The performances of all four actors were consistently phenomenal throughout. Polcyn-Evans portrayed the handsome, you’ve-got-the-wrong-guy trope with an endearing humor, forcing the audience to root for him while laughing at the drama of his situation. His opening monologue, which introduces the flashback that is the play (“London. 1935. August. I’d been back three months in the old country and frankly wondering why”), sounded like your typical rainy-night movie opening in a black-and-white bar, with cigar smoke wafting to the ceiling.

Watson’s embodiment of the dramatic, over-exaggerated film-noir female was superb in the roles of the secret-agent Annabella and the innocent, naive Margaret, and her repartee with Polycn-Evans as his very rom-com-esque counterpart, Pamela, was amusing. One scene finds Hannay and Pamela in the room of an inn, handcuffed together and soaking wet. Watson and Polcyn-Evans were on-point with their sideward glances as Pamela takes off her stockings and Hannay’s cuffed hand moves slowly down her leg. Watson delivered some great physical humor as Annabella as well—when she enters Hannay’s living room, stabbed in the back, she falls to his lap. When he tries to move her, she freezes on her side, arms spread-eagle and mouth agape, while he tries to push her off.

The show’s “clowns,” played by Fonda and Gillett, stole the show. Exercising the bulk of the character-switches without an ounce of dwindled energy, Fonda and Gillett successfully executed what is necessary for Barlow’s adaptation of the film: quick costume switches, willingness to improvise (the line between script and improvisation was blurred throughout—unbeknownst to the audience how little or how much) and enthusiastic embodiment of about 100 characters. Their roles as the lovable Mr. and Mrs. McGarrigle were happily sustained while Hannay and Pamela stayed at the McGarrigle hotel. Gillett brought sweet, innocent excitement to the role of the poor Mr. Memory, making him tragically sympathetic as he lay dying in the end.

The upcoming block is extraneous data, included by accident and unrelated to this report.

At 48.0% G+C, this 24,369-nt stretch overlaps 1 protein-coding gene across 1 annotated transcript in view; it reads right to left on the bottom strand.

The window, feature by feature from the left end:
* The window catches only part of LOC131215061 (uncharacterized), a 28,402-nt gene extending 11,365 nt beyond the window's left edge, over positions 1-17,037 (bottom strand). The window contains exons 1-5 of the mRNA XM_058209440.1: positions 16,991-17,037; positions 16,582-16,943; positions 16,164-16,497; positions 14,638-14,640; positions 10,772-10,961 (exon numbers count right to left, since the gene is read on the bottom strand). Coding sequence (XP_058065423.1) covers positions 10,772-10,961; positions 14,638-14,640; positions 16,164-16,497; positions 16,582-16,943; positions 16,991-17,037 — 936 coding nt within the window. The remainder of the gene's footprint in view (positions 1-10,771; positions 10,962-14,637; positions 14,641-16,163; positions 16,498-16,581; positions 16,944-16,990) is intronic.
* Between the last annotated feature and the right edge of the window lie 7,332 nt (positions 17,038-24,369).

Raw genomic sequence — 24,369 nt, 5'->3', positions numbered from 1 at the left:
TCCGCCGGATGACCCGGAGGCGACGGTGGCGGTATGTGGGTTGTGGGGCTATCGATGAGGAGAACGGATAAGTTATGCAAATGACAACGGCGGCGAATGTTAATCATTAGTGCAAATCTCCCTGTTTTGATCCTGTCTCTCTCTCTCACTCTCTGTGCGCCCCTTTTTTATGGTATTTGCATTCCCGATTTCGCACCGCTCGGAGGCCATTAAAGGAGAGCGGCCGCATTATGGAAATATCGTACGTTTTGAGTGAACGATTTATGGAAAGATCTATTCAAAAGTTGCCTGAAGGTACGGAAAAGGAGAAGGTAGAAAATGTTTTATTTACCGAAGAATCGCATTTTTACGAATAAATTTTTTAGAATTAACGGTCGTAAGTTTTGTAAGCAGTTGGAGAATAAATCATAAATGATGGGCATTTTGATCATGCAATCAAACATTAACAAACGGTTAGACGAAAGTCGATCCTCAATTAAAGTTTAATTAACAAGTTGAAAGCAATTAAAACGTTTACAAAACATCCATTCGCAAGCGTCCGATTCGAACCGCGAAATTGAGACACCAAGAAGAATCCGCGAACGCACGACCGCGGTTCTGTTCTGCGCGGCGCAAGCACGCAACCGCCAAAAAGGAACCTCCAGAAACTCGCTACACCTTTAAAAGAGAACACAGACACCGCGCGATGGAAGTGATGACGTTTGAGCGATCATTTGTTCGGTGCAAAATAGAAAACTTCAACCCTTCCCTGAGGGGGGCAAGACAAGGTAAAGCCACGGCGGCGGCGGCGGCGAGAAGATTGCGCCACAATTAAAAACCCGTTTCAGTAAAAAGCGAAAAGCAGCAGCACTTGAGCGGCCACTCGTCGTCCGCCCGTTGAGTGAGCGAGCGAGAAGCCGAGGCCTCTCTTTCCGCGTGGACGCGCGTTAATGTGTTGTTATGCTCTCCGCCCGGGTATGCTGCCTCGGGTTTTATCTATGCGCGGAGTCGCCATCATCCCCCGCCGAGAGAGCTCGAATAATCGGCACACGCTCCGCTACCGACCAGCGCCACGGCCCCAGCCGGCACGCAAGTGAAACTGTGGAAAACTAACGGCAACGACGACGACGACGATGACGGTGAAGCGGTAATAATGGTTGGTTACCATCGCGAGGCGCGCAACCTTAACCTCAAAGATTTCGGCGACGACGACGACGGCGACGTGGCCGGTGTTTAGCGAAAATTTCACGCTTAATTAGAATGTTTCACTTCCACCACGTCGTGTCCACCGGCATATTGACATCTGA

“I think all theater first and foremost should be entertainment, before anything else,” Tamburino said of his goals for the play. “I just wanted to make people laugh […] I wanted to give people the experience of being in a bigger space than drama house has.” TOOP’s production of “The 39 Steps” was evidently fun for both the audience and the set actors. For a small space, small cast and small budget, the play delivered enormous energy and place. Creative set and costume design, well-timed sound cues and a dedicated performance by not only the cast but the crew made “The 39 Steps” a performance that was, indeed, transcendent.

McAdams is a member of the class of 2017.